A valley of faith in the pandemic


Photo courtesy of St. Francis Solano Parish Facebook

Father Alvin Villaruel of the St. Francis Solano Catholic Church in Sonoma performs a special mass in the time of a pandemic that was suggested by the Order of the United States Catholic Bishops.

Nick Vides, Staff Writer

It’s a quiet church with empty pews.

Father Alvin Villaruel sets up his laptop camera and lights with the help of his aide. He logs into Facebook and starts the stream. It is time for Mass to begin.

This is the new normal for many priests, pastors, rabbis, imams and other religious leaders around the world.

The faith of many have been shaken as the coronavirus has effectively seized all religious gatherings, leaving many here in Sonoma Valley hungry for comfort of the soul.

Villaruel, pastor at St. Francis Solano Catholic Church in Sonoma, is one of many priests adapting to the reality of hosting virtual mass.

There were some hiccups along the way in Villaruel’s plans to go virtual as connecting to the internet was an early problem. “I was first using my own phone as a hotspot for my laptop to broadcast out, but it was very weak, and then finally I prayed. I prayed on Facebook saying, ‘I hope we get a good signal for the next Mass, and one of the parishioners responded and loaned his personal wifi hotspot device. And it’s been great ever since!”

Rabbi Stephanie Kramer of the Reform Shomrei Torah Synagog in Santa Rosa.(Photo courtesey of Shomrei Torah online.)

Rabbi Stephanie Kramer of Congregation Shomrei Torah in Santa Rosa said her congregation was ready for this switch from in-person to virtual services long before the coronavirus hit the United States. “We adapted streaming services from a service called StreamSpot long ago so that our older members could still celebrate our services from the comfort of their homes, and when we were not able to go in physically because of the shelter-in-place order, we were ready to go completely virtual from the start.”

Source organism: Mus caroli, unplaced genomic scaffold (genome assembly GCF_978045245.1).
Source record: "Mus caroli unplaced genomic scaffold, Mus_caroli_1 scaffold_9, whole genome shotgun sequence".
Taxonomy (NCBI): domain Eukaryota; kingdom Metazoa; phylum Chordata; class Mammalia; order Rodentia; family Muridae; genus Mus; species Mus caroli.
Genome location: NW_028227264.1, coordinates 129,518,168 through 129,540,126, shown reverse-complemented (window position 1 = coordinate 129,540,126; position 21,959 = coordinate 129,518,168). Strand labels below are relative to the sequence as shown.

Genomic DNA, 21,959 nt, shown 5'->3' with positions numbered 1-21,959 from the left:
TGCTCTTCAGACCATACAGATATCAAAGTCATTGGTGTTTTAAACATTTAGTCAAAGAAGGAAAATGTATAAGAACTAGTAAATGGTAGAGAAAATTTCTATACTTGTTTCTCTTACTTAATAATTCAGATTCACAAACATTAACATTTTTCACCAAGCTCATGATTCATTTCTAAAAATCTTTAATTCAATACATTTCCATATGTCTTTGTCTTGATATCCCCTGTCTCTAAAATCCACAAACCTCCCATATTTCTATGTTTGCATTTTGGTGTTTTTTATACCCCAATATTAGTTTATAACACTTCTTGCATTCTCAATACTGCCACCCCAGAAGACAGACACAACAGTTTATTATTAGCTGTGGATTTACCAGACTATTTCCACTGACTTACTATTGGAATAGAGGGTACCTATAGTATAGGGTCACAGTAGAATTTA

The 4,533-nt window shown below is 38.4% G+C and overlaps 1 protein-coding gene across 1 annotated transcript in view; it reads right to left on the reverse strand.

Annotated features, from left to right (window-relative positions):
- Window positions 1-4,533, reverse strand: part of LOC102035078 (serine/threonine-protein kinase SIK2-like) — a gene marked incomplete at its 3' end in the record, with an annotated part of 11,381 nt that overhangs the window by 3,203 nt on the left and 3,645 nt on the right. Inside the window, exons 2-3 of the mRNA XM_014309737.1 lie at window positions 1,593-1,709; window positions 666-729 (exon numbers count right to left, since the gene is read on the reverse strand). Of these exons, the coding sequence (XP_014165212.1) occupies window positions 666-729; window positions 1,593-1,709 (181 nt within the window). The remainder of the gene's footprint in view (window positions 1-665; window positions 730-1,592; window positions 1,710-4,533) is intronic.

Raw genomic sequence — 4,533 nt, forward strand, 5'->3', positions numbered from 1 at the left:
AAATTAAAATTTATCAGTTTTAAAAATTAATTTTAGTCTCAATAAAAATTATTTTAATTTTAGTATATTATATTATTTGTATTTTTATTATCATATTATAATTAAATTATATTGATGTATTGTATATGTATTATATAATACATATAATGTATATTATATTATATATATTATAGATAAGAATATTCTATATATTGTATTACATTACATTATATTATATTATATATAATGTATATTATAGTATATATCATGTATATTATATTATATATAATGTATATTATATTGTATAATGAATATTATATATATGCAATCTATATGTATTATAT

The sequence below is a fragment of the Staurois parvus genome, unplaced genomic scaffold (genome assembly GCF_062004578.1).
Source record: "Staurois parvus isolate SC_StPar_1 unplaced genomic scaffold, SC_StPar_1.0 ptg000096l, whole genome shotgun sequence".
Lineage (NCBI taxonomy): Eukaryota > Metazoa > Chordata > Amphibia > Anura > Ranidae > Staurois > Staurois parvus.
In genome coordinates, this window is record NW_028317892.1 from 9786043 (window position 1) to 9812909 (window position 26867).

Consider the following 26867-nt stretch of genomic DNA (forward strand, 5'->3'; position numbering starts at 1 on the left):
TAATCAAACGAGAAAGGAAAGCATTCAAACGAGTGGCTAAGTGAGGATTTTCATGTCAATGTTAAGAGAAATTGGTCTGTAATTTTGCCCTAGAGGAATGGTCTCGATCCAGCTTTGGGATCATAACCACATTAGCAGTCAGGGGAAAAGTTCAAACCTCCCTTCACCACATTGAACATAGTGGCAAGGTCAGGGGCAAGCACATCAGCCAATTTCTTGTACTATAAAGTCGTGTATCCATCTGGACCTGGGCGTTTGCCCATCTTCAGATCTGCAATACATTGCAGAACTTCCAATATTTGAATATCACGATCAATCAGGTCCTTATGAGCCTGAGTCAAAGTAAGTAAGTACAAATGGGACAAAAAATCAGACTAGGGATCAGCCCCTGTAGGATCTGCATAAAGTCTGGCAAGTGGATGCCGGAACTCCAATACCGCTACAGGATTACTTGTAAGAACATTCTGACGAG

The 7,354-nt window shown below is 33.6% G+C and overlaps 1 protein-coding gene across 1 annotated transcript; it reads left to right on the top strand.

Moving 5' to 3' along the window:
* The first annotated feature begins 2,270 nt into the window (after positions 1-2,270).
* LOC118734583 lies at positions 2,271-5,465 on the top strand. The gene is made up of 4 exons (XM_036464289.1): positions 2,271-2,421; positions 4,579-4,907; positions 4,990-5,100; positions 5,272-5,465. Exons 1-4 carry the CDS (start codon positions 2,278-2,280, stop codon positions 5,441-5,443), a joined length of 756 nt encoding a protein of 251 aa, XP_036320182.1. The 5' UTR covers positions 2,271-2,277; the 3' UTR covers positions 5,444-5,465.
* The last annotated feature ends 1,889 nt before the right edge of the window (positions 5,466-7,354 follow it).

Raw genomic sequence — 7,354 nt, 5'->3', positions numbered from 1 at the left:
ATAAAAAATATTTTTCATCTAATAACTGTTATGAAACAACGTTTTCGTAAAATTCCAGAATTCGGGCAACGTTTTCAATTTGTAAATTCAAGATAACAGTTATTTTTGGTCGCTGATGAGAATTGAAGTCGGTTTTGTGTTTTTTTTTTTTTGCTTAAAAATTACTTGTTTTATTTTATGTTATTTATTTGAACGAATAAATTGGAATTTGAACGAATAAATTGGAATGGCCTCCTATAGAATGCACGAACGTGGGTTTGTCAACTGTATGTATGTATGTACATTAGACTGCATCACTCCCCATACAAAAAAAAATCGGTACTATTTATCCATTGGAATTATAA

Villaruel, however, struggled from the beginning and said he had “a sense of deep longing for the congregation after having to close our doors.”

He found inspiration from a New York woman whose mother lives in Sonoma and wanted her mother to be able to attend mass virtually. However, she was not able to on her own, so they found a way to use her iPhone’s Facetime app so she could attend Mass.

“She was my inspiration to go virtual and to keep going for the many who wanted to listen to the Gospel,” he said.

The pandemic also had a massive impact on one of the most sacred masses of the Christian faith, Easter Sunday. “There was immense sadness holding Easter Mass in an empty church virtually, but I did not dwell on it for long as the message of Easter is hope,” Villaruel said.

Shomrei Torah Reform Temple in Santa Rosa is now all but deserted as services have switched to StreamSpot services.(Photo courtesey of Shomrei Torah online.)

Kramer had a similar feeling when she described celebrating the Jewish holiday of Passover during the shelter in place. “On one hand, it opened up the opportunity to Zoom call my family from across the nation, when usually during this time we put most of our electronics away,” she said. “This year we had them out for our Seder. I’ve never had a Passover Seder with just my immediate family. It has always been with family and friends from the community.”

Her congregation, along with many others, will look to the governor and local officials as to when to reopen their synagogues. “In Judaism, one of the highest commandments would be the preservation of life above everything else.”

St. Francis Solano Catholic Church was once packed with parishioners, it is now a daydream to gather as they once did.(Nick Vides)

Villaruel hopes the virus will be under control by late summer so services can return to normal. He and other Catholic pastors will look to their Bishops for guidance on when to reopen their churches, and he expects that reopening will mean hosting more masses with fewer members present to alleviate crowding.

“I believe people are longing for hope now more than ever,” he said. “I have had numerous parishioners who wrote in by mail or email longing for the Eucharist and for the Gospel now more than ever.”

Religion is important in times of uncertainty. “When there are so many unknowns and everything is so scary, we remember to look into ourselves and into our faith,” Kramer said. “People are longing to be with one another, but we must do our part as a community to flatten the curve.”